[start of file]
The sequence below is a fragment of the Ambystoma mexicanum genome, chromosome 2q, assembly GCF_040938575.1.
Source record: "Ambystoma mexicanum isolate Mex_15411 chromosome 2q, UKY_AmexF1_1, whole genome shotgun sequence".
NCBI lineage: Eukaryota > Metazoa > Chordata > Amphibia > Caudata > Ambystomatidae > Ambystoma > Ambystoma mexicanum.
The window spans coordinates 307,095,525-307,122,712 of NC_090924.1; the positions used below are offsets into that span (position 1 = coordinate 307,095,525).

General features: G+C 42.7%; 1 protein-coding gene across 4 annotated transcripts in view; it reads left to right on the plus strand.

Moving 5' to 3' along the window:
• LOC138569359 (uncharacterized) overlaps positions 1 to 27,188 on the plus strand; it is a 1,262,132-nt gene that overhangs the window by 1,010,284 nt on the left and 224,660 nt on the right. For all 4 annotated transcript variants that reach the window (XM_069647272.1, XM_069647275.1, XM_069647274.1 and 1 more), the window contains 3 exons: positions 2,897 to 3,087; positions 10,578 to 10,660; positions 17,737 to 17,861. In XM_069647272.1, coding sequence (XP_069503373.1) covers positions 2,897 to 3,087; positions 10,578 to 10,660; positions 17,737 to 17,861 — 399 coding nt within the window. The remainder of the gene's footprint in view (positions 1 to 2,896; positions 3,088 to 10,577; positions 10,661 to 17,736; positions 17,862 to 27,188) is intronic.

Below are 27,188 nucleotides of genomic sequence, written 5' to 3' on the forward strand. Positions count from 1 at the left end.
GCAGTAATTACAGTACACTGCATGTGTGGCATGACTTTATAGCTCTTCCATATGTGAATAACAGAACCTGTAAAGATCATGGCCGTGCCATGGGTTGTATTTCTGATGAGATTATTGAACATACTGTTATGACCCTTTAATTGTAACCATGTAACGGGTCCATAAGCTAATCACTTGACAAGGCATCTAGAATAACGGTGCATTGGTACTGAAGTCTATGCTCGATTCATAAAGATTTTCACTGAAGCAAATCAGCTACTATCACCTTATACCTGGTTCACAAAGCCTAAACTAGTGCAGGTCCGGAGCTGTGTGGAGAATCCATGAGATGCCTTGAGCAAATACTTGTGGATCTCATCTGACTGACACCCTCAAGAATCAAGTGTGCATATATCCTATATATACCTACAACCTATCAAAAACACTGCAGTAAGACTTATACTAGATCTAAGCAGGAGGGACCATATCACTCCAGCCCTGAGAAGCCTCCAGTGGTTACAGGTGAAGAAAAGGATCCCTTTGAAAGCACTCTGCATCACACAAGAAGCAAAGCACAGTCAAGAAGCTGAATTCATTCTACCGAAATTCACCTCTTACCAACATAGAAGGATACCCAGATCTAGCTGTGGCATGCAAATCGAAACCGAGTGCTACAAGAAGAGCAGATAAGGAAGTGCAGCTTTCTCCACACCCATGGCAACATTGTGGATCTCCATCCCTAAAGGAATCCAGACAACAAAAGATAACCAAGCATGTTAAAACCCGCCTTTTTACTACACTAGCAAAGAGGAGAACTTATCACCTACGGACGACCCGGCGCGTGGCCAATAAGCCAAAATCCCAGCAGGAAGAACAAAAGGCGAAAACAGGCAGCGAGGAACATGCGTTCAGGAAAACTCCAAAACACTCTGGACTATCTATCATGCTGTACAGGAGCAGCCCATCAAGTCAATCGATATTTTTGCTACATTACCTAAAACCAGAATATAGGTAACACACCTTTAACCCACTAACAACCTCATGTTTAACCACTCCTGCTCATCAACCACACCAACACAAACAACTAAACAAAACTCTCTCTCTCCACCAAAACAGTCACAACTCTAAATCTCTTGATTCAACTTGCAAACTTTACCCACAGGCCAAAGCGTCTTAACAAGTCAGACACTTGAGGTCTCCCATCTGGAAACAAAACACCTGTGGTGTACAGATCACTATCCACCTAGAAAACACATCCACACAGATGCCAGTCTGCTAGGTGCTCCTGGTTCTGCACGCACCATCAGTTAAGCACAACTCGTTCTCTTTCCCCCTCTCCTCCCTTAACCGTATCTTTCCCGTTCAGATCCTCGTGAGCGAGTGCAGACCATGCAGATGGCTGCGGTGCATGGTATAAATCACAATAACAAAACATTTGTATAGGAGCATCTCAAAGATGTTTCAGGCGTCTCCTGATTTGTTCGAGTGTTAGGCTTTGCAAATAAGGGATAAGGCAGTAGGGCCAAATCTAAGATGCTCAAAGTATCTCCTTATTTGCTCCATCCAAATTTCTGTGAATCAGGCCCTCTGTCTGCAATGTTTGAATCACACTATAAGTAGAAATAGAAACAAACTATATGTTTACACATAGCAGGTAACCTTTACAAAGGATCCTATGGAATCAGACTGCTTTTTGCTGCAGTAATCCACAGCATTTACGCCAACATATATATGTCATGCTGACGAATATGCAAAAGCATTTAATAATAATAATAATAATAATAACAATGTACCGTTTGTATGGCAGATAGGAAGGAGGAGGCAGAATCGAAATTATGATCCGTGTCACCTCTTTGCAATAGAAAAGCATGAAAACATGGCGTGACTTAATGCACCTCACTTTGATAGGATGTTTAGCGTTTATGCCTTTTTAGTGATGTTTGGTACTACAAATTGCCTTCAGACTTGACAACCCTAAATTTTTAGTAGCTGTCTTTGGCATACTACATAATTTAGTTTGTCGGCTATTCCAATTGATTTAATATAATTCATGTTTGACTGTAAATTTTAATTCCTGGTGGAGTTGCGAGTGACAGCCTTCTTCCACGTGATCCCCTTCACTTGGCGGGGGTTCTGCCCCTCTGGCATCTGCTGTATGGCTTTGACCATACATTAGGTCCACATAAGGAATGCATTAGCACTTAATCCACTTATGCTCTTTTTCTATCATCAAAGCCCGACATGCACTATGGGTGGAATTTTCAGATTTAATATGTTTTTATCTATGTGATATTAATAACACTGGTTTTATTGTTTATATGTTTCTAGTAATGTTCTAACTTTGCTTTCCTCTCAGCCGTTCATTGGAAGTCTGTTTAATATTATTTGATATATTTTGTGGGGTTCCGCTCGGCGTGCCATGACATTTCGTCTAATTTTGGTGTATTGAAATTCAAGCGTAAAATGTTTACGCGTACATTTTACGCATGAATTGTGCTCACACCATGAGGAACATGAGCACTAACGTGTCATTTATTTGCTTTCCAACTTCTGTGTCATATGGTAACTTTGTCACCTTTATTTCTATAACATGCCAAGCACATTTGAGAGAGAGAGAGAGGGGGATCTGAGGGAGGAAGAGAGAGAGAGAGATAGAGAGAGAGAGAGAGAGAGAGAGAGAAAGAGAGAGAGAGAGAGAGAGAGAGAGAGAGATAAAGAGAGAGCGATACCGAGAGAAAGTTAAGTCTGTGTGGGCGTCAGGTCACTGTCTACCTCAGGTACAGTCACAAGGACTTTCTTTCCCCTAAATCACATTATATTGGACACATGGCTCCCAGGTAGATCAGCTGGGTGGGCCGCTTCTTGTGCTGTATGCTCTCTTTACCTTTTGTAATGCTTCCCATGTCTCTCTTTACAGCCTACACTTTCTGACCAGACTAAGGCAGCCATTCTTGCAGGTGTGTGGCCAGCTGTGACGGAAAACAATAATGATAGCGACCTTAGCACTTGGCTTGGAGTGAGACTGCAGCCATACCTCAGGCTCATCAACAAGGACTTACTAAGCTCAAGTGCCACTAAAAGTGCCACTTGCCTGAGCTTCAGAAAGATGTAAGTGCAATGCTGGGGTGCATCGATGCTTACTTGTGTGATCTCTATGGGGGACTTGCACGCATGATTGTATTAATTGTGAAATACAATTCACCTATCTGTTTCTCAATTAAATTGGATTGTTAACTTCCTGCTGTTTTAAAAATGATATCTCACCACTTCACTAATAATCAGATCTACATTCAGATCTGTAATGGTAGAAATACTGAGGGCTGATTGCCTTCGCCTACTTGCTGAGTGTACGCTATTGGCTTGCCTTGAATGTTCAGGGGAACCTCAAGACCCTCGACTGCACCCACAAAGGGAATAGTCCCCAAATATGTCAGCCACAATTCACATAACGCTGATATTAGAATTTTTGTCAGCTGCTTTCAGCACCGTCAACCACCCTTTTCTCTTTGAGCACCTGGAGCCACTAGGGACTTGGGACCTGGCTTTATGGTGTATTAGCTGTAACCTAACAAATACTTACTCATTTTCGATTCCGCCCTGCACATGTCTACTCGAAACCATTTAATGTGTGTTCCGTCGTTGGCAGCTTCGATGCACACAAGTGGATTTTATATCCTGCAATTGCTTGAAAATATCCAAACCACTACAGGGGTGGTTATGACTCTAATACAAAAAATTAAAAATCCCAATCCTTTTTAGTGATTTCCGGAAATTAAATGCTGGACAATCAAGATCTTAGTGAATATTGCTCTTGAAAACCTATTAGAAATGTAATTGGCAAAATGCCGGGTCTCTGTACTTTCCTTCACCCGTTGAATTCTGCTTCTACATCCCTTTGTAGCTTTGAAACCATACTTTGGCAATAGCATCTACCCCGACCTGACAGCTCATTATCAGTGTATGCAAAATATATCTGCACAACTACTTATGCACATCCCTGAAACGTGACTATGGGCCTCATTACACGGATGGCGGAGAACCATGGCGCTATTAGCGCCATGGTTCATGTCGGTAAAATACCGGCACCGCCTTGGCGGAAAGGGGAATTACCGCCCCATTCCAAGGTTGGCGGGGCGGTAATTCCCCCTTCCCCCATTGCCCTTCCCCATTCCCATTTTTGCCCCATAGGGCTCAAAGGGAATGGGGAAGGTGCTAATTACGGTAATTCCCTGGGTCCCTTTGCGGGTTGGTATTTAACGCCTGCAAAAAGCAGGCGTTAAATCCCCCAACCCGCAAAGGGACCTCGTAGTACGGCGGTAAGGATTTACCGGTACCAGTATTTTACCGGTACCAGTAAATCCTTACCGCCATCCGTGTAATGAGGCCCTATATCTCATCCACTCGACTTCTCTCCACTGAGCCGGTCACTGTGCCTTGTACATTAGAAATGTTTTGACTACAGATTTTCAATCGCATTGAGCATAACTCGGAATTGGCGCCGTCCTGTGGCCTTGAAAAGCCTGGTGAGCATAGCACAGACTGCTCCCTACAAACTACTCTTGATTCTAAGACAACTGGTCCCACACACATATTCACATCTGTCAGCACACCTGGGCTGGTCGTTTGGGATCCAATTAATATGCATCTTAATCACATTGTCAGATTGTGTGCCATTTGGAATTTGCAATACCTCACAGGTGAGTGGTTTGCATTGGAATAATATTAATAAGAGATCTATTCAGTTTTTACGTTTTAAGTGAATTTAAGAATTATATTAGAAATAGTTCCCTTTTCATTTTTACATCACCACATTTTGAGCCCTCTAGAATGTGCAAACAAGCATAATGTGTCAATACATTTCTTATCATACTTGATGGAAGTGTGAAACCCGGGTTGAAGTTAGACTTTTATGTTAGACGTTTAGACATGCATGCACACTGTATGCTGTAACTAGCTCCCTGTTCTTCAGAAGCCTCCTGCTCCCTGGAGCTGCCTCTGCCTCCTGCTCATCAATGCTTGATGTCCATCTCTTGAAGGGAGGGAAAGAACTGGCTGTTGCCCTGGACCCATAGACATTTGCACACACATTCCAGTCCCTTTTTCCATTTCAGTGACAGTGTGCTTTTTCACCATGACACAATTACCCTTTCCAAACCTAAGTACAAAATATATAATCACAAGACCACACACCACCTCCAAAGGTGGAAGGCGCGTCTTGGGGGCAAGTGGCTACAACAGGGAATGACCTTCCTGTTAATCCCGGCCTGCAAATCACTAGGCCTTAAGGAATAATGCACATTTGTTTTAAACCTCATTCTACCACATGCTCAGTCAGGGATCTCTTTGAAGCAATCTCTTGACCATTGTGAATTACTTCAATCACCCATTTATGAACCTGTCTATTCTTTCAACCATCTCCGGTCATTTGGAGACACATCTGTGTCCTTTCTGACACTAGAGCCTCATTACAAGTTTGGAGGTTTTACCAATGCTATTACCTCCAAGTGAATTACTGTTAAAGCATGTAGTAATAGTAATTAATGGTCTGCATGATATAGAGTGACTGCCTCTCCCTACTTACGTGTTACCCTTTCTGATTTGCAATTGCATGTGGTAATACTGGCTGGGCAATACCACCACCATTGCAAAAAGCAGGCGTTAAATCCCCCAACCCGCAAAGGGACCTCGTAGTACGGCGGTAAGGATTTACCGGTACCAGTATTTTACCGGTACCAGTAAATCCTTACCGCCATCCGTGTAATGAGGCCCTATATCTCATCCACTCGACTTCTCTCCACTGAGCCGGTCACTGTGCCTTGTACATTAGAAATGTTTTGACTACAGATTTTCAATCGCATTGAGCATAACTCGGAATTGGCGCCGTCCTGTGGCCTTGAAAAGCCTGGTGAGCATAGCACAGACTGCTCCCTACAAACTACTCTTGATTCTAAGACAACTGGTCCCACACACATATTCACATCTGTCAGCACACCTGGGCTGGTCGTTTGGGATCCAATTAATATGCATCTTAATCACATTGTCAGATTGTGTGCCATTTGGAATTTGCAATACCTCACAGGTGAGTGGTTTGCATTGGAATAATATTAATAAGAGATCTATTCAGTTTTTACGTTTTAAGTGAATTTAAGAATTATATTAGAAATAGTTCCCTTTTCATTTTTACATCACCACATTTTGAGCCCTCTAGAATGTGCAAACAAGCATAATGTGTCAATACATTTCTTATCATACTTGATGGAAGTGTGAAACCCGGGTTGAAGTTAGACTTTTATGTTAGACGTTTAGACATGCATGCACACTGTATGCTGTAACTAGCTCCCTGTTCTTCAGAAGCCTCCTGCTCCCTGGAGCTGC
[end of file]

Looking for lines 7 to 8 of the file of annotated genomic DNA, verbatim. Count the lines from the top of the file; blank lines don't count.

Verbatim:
• LOC138569359 (uncharacterized) overlaps positions 1 to 27,188 on the plus strand; it is a 1,262,132-nt gene that overhangs the window by 1,010,284 nt on the left and 224,660 nt on the right. For all 4 annotated transcript variants that reach the window (XM_069647272.1, XM_069647275.1, XM_069647274.1 and 1 more), the window contains 3 exons: positions 2,897 to 3,087; positions 10,578 to 10,660; positions 17,737 to 17,861. In XM_069647272.1, coding sequence (XP_069503373.1) covers positions 2,897 to 3,087; positions 10,578 to 10,660; positions 17,737 to 17,861 — 399 coding nt within the window. The remainder of the gene's footprint in view (positions 1 to 2,896; positions 3,088 to 10,577; positions 10,661 to 17,736; positions 17,862 to 27,188) is intronic.

Below are 27,188 nucleotides of genomic sequence, written 5' to 3' on the forward strand. Positions count from 1 at the left end.